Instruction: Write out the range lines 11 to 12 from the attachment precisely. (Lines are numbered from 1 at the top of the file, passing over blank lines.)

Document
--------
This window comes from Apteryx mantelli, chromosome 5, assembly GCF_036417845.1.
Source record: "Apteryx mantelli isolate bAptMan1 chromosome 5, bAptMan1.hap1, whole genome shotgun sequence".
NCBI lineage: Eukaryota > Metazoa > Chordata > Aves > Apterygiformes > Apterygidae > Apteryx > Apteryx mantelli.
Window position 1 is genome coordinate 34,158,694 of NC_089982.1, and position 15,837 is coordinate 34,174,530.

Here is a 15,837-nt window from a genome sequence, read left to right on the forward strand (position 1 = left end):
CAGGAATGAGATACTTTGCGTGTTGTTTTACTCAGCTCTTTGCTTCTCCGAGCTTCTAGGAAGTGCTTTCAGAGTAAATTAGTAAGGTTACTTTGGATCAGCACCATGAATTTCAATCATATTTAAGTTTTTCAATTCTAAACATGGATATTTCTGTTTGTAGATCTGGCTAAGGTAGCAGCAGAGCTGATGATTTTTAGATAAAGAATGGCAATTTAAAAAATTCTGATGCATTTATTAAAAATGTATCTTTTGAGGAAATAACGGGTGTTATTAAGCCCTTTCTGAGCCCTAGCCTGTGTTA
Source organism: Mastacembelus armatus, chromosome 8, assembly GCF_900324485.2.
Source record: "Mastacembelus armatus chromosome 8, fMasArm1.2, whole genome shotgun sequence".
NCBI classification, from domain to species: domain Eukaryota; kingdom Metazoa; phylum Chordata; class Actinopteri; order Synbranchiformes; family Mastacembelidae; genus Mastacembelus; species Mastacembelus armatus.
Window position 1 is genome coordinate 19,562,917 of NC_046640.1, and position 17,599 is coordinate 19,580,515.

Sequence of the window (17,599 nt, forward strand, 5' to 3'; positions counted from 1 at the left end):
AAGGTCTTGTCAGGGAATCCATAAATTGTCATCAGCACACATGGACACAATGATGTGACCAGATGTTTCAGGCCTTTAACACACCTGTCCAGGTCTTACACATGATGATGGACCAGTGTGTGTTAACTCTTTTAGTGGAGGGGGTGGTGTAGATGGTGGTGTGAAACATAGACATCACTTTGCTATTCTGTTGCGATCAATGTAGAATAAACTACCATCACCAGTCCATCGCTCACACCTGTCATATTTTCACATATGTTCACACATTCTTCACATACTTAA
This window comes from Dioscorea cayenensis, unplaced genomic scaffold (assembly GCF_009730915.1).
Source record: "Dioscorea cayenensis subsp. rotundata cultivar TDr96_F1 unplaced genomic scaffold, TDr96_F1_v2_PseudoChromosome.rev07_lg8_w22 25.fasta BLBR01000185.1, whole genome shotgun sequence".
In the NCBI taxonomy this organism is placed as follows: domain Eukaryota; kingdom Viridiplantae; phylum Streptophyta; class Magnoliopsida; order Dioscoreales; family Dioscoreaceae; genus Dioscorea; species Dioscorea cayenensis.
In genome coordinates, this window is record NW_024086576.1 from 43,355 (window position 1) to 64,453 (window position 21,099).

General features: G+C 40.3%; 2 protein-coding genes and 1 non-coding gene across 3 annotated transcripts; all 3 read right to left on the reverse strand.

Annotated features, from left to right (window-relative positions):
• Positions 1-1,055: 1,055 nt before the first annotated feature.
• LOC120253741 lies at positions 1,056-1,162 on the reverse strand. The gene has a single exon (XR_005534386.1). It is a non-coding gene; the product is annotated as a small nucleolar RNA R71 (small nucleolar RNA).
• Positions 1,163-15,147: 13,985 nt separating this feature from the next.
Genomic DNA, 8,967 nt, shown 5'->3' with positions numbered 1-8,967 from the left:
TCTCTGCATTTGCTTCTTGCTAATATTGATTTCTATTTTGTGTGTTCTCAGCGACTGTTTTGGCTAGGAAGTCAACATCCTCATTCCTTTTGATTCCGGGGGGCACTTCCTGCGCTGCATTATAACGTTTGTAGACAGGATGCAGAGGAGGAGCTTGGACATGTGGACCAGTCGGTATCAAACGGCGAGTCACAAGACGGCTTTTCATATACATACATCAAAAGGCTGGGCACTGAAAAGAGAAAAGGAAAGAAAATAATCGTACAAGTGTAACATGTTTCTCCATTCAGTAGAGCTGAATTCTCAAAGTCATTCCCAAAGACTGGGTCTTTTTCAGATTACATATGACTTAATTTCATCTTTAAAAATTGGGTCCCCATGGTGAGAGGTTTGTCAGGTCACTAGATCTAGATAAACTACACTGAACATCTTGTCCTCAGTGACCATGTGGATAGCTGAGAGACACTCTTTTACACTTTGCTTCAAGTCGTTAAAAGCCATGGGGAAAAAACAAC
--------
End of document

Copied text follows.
Sequence of the window (17,599 nt, forward strand, 5' to 3'; positions counted from 1 at the left end):
AAGGTCTTGTCAGGGAATCCATAAATTGTCATCAGCACACATGGACACAATGATGTGACCAGATGTTTCAGGCCTTTAACACACCTGTCCAGGTCTTACACATGATGATGGACCAGTGTGTGTTAACTCTTTTAGTGGAGGGGGTGGTGTAGATGGTGGTGTGAAACATAGACATCACTTTGCTATTCTGTTGCGATCAATGTAGAATAAACTACCATCACCAGTCCATCGCTCACACCTGTCATATTTTCACATATGTTCACACATTCTTCACATACTTAA